- Cancer Information
- Coping with a diagnosis
- Emotions and cancer
- Your coping toolbox
- Making decisions
After a cancer diagnosis, you will probably need to make a number of decisions. These could include which treatments to have, how to involve or care for your family and friends, whether or when to return to work, and what to do about finances.
Know your options
Understanding the disease, the available treatments, possible side effects and any extra costs can help you weigh up the options and make well-informed decisions.
Take your time
Check with your specialist how soon treatment should begin. If it is safe to wait a short while, use that time to think about your decisions. Generally, people find it easier to make decisions (and have fewer regrets later) if they take time to gather information and think about the possible consequences.
Get expert advice
Ask your health professionals to clearly explain your treatment options, and the benefits and side effects of each. For non-medical concerns, you can ask to speak to the social worker at the hospital or treatment centre. The social worker can advise you and your carer about issues such as financial assistance, how to get extra help at home, and support for relationship or emotional difficulties. You can also call Cancer Council 13 11 20 for information and support.
Write it down
Organising your thoughts on paper can often be easier than trying to work everything out in your head. Start by identifying the purpose of the treatment (is it to cure the cancer, to control the cancer, or to keep you as comfortable as possible?), then list the pros and cons of each treatment option. You could rate how important each point is on a scale of 1–5, considering the short-term and long-term effects on you and others.
Decision aids are online or printed resources that help you choose between treatment options. You answer questions to help you focus on what matters most to you. There are decision aids for a range of cancer-related issues, such as whether to have breast reconstruction or whether to have treatment for early prostate cancer. Ask your treatment team if there is a decision aid for your situation.
Talk it over
Discuss the options with those close to you, such as your partner, family members and close friends. You may feel worried about how your decisions will affect them, so hearing their opinions could put your mind at rest. Sometimes, however, you might prefer to talk to someone neutral, such as a member of your treatment team or one of the health professionals at Cancer Council 13 11 20.
Consider a second opinion
You may want to get a second opinion to confirm or clarify your specialist’s recommendations or just to check you have explored all the options. Specialists are used to people doing this. Your GP or specialist can refer you to another specialist and send your test results to them. You can get a second opinion even if you have started treatment or still want to be treated by your first specialist. You might decide you prefer the second specialist.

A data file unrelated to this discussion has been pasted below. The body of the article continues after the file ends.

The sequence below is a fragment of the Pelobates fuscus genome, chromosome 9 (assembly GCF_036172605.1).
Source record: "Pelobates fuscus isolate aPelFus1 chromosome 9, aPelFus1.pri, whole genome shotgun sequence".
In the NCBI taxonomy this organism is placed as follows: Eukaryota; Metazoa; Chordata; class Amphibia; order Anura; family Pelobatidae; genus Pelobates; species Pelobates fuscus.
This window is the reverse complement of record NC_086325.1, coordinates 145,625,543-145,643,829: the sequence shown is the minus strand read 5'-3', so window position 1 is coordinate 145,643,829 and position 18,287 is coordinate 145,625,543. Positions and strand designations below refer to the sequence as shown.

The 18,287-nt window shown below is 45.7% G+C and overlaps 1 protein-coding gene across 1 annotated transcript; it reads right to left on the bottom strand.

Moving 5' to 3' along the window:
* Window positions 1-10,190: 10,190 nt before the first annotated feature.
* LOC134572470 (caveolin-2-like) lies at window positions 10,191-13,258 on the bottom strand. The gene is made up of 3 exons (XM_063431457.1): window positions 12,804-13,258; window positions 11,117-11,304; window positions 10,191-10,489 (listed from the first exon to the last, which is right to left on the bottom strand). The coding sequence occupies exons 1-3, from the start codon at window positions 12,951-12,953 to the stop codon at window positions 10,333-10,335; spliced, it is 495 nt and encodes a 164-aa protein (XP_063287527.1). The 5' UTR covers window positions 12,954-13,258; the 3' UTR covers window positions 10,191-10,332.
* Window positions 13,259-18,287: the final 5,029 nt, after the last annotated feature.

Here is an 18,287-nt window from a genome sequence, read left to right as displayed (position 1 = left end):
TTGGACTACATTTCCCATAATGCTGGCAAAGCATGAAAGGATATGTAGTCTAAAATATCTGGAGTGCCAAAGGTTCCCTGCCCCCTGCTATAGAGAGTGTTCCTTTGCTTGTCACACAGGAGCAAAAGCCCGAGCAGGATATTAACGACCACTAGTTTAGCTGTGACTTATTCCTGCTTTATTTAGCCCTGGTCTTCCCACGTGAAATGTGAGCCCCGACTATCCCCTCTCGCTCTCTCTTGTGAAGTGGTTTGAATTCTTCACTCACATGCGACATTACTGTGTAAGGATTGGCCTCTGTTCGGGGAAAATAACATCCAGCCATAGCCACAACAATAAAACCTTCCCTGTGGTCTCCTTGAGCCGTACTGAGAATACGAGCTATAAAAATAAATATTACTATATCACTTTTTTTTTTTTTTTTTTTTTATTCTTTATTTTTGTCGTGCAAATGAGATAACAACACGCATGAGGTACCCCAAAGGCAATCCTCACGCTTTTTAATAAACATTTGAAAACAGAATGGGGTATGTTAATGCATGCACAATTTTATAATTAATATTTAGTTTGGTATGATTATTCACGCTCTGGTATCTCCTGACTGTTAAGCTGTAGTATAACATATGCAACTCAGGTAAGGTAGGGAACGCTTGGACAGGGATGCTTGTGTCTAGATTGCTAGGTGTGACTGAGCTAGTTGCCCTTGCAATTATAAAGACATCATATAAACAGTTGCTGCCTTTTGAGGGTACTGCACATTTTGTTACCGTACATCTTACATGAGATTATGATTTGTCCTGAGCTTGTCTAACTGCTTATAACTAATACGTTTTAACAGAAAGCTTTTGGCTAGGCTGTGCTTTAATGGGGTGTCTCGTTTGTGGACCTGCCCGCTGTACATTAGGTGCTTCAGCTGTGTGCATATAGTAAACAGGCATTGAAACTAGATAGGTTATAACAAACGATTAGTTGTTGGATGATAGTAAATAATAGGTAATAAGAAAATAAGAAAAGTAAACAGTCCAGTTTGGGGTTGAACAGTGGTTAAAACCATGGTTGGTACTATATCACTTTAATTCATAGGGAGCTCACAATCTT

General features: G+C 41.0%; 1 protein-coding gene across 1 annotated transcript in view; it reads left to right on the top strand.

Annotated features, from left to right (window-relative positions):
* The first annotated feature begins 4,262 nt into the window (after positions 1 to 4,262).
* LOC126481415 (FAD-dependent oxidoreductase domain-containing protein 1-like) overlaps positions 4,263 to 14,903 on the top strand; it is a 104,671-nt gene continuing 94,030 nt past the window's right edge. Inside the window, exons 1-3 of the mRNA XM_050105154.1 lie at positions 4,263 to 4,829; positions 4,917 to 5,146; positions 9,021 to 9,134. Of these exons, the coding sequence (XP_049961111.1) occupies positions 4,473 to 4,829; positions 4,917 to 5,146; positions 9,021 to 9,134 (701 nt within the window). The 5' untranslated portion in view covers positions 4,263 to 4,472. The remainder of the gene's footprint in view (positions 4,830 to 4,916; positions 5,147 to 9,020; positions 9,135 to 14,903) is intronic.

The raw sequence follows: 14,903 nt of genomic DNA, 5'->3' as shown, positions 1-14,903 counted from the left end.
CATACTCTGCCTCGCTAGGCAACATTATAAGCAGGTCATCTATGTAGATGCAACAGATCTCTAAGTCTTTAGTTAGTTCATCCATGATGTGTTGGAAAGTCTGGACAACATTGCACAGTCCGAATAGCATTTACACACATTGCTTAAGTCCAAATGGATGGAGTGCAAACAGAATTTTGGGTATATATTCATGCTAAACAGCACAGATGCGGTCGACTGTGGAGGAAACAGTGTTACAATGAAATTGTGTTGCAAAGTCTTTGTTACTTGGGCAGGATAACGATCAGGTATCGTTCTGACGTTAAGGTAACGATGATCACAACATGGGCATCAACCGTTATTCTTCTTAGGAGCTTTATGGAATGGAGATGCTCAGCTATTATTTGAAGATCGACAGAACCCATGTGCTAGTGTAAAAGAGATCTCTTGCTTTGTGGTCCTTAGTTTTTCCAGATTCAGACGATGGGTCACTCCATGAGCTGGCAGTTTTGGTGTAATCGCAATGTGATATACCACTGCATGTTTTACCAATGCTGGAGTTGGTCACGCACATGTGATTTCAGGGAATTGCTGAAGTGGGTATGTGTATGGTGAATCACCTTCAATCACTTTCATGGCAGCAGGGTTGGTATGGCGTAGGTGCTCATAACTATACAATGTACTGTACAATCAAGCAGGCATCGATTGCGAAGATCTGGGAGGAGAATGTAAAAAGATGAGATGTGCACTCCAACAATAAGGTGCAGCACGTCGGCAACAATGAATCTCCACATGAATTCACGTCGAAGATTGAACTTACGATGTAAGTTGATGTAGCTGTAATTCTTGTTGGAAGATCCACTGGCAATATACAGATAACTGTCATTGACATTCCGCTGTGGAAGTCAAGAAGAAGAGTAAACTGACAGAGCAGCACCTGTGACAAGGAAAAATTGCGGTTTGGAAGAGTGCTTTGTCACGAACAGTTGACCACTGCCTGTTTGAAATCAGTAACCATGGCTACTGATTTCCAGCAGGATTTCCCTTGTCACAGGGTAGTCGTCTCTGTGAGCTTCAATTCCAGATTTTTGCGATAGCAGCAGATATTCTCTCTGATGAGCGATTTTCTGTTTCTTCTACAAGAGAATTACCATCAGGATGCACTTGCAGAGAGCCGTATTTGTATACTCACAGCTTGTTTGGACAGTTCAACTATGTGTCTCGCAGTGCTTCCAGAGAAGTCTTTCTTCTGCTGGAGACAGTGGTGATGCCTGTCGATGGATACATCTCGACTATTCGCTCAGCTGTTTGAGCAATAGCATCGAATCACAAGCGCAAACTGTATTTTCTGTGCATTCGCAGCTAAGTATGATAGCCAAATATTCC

Expect to experience doubts
Feeling unsure does not mean you have taken the wrong path. Reassure yourself that you made the best decisions you could with the information you had at the time. And remember that decisions are not always final – it may be possible to change your mind even after you have started down a particular treatment path.
Remember it’s your decision
Adults have the right to accept or refuse any treatment that they are offered. For example, some people with advanced cancer choose treatment that has significant side effects even if it gives only a small benefit for a short period of time. Others decide to focus their treatment on quality of life. You may want to discuss your decision with the treatment team, GP, family and friends. For more on this, see Cancer care and your rights.
Podcast: Making Treatment Decisions
A/Prof Anne Burke, Co-Director, Psychology and Allied Health Lead, Cancer, Central Adelaide Local Health Network and The University of Adelaide, SA; Hannah Chen, Psychologist, Cancer Council Queensland; Hazel Everett, Clinical Nurse Consultant, Cancer Services, St John of God Subiaco Hospital, WA; Shona Gates, Senior Social Worker, North West Cancer Centre, TAS; Dr Jemma Gilchrist, Senior Clinical Psychologist, Mind My Health and Crown Princess Mary Cancer Centre, Westmead, NSW; Sandra Hodge, Consumer; Dr Michael Murphy, Psychiatrist and Clinician Researcher, Prince of Wales Hospital, NSW; Caitriona Nienaber, 13 11 20 Consultant, Cancer Council WA; Dr Alesha Thai, Medical Oncologist, Peter MacCallum Cancer Centre, VIC; Alan White, Consumer.
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